By Ben Jacobs
Scott Quigg retained his WBA super-bantamweight title on Saturday despite the official judges on the night scoring a majority draw in his battle against Yoandris Salinas. One of the judges had the bout 115-113 for Quigg, as did I. The others scored it 114-114.
BoxingScene caught up with Quigg’s trainer, Joe Gallagher, for his thoughts on the fight and a look ahead to the near future.
Joe, what did you make of the judges’ scorecards?
I watched it back and had it 116-113 and one judge had it 115-113, so I thought no problem. There’s no way Salinas won six rounds, I don’t know what they were watching. (Two judges scored the bout 114-114.)
Salinas is a lot better than what we saw in there, the fact that we limited him to the shots that he did throw was a compliment to the work Quigg did.
Did you feel Salinas came out a bit timid?
I think Salinas came out well with a good, sharp, razor jab but I think the mental intensity of the pair of them in the first four or five rounds can take a bit out of you. I think they nullified a lot of each other’s work early on.
I think he [Salinas] got bollocked at the end of the fifth round and came out in the sixth really strong, but he had that protector really high which was a disadvantage to Quigg. You could see the body shots slowed him down and he couldn’t handle them. It’s hard to get them through that hard protector but once he [Quigg] did get them through he made his mark on him. Never mind that smiling stuff from Salinas. Don’t fall for mental games, you just keep chipping away at the body and the head will fall.
I thought the kid would be sent out to win the last round but he came out on the back foot trying to nick it, but Scott was really pressuring and hunting him down. It would be funny to see how people scored that round because Scott was the aggressor and Salinas was flicking jabs.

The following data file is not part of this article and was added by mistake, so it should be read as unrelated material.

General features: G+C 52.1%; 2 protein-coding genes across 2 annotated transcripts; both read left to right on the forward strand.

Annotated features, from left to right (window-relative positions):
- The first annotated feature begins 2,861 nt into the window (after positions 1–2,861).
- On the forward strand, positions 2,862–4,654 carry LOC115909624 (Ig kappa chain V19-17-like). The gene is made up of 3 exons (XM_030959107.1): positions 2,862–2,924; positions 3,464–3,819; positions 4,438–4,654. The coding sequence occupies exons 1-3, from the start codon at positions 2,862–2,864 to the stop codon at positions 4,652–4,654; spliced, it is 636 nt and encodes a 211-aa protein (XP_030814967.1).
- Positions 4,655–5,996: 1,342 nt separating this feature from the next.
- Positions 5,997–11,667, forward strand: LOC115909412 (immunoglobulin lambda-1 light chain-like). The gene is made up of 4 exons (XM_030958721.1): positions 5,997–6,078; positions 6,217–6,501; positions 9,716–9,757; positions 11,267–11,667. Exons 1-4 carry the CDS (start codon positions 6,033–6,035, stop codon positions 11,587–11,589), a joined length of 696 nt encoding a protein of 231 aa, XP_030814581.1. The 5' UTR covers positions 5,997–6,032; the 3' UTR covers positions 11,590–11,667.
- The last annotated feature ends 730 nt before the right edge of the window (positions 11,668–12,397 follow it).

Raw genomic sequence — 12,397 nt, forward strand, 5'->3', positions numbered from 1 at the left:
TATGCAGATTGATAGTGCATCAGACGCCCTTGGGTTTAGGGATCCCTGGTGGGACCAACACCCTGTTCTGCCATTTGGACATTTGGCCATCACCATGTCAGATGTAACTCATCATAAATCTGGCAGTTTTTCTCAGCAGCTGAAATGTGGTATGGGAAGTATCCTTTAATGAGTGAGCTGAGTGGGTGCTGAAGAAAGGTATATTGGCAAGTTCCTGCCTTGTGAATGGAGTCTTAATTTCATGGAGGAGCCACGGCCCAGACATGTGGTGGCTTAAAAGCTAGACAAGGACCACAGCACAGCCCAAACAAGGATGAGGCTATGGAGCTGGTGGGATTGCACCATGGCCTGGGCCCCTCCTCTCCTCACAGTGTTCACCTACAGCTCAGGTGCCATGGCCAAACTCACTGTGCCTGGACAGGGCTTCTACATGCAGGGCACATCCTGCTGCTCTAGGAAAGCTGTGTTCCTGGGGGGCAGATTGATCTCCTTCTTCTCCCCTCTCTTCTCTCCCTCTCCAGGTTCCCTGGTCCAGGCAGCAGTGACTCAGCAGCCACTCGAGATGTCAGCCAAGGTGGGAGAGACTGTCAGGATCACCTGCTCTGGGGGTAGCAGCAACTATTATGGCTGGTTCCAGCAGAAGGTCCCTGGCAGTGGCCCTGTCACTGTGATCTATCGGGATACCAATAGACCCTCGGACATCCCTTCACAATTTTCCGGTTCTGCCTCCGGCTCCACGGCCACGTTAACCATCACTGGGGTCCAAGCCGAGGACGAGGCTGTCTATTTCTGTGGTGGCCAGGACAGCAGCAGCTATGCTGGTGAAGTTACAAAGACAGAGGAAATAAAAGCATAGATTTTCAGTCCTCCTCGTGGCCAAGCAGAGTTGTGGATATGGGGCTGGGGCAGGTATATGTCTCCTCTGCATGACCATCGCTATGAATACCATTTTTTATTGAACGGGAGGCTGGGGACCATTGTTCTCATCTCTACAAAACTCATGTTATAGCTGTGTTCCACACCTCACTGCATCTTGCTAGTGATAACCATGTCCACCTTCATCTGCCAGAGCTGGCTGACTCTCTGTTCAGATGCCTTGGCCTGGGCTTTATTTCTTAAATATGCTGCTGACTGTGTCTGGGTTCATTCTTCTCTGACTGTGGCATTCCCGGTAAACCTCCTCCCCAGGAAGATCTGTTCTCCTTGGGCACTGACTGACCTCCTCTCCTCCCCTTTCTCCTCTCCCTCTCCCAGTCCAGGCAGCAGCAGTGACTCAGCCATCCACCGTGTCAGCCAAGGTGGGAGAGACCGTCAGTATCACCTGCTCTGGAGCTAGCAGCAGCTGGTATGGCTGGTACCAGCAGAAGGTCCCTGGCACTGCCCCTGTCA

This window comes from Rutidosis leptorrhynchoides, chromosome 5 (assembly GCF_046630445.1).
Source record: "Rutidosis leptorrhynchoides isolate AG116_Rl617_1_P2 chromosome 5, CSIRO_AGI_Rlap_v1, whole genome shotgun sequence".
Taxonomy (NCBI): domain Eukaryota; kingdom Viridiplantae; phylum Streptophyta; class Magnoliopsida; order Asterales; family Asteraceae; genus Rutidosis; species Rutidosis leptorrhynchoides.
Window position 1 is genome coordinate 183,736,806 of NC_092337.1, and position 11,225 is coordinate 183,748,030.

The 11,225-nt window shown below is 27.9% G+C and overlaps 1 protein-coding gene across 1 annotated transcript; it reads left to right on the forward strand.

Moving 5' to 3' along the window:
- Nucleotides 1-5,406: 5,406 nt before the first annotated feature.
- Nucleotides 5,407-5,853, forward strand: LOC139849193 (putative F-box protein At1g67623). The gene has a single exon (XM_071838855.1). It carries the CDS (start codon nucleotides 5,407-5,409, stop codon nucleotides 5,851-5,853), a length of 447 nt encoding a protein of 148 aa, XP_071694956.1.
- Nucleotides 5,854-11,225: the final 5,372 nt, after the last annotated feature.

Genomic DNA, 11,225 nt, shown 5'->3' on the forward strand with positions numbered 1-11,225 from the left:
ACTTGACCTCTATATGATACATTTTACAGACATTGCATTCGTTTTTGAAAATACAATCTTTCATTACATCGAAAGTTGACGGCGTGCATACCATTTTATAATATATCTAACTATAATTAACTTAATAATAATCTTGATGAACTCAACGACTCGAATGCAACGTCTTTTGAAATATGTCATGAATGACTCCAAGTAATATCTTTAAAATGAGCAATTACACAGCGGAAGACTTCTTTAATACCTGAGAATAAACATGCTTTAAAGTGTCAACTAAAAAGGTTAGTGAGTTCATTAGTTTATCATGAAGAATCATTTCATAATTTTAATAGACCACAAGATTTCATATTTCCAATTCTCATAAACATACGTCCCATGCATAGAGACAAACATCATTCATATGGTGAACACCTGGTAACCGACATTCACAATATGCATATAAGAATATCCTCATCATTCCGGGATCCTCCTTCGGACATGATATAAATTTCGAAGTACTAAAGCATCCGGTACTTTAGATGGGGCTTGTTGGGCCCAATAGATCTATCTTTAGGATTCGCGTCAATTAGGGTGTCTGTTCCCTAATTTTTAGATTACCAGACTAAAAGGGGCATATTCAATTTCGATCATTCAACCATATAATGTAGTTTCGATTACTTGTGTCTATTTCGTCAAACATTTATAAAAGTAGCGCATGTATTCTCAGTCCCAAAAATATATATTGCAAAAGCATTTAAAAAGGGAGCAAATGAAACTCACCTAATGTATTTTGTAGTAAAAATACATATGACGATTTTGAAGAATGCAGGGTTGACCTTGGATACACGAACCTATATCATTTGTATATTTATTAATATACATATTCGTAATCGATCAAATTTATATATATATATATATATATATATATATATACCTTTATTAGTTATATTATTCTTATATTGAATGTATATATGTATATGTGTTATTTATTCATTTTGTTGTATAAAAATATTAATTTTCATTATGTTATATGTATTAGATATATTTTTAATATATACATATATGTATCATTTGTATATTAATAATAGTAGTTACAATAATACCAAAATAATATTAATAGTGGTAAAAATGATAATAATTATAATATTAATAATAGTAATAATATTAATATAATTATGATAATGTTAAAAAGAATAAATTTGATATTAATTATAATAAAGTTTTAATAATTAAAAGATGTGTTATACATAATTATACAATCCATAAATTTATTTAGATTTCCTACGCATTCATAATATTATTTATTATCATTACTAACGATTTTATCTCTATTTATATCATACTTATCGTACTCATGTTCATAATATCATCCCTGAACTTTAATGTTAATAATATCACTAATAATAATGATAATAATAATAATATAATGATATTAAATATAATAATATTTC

Scott’s a very meticulous person, his first words out of his mouth when he beat Jason Booth were “It was sh*t, that”. I said, “Sh*t? You’ve just won the British title!” So the standards he sets himself are high. I said to Scott, you’ll find out tomorrow, go and watch it and you’ll see that you’ve won it. Everyone’s saying you won it.
What will be next for Quigg?
The plan now is to get him out in early November and get another defense. You can’t pick and choose your opponents but the fact is that he took on a real live fighter who was undefeated. I think Scott’s fights in total are 40 fights, amateur and pro, and he fought a kid who had nearly 350 amateur and pro, so when you look at it like that, Scott Quigg did very well on the night and credit to him for taking on an undefeated, slick fighter.
How far away is he from facing a Guillermo Rigondeaux?
I put Rigondeaux up there in my top three pound-for-pound fighters today. He’s an exceptional, world-class fighter, amateur and pro. I liken Scott winning to Ricky Hatton beating Kostya Tszyu. He was allowed to grow into the role of a world champion, making defenses, packing out the MEN arena. After he beat Tszyu he wasn’t ready for Mayweather next. He [Quigg] is turning 24 and he’s achieved a lot. I think it’s been two years since he fought Booth so the progression he’s made is immense. I wouldn’t say I’d like to put him in with Rigondeaux next - put it that way!
He’s got to be active now and put out regularly with that belt. He was inactive since the Munroe fight and didn’t have anything until Prado. He’s getting used to being out every few months again.
Kiko Martínez would be a great fight for a unification. I wouldn’t be surprised though if Martínez wins his next fight and then they try to make the [Leo] Santa Cruz fight. I know [Carl] Frampton would like to get him but I don’t think they’ll give him a voluntary.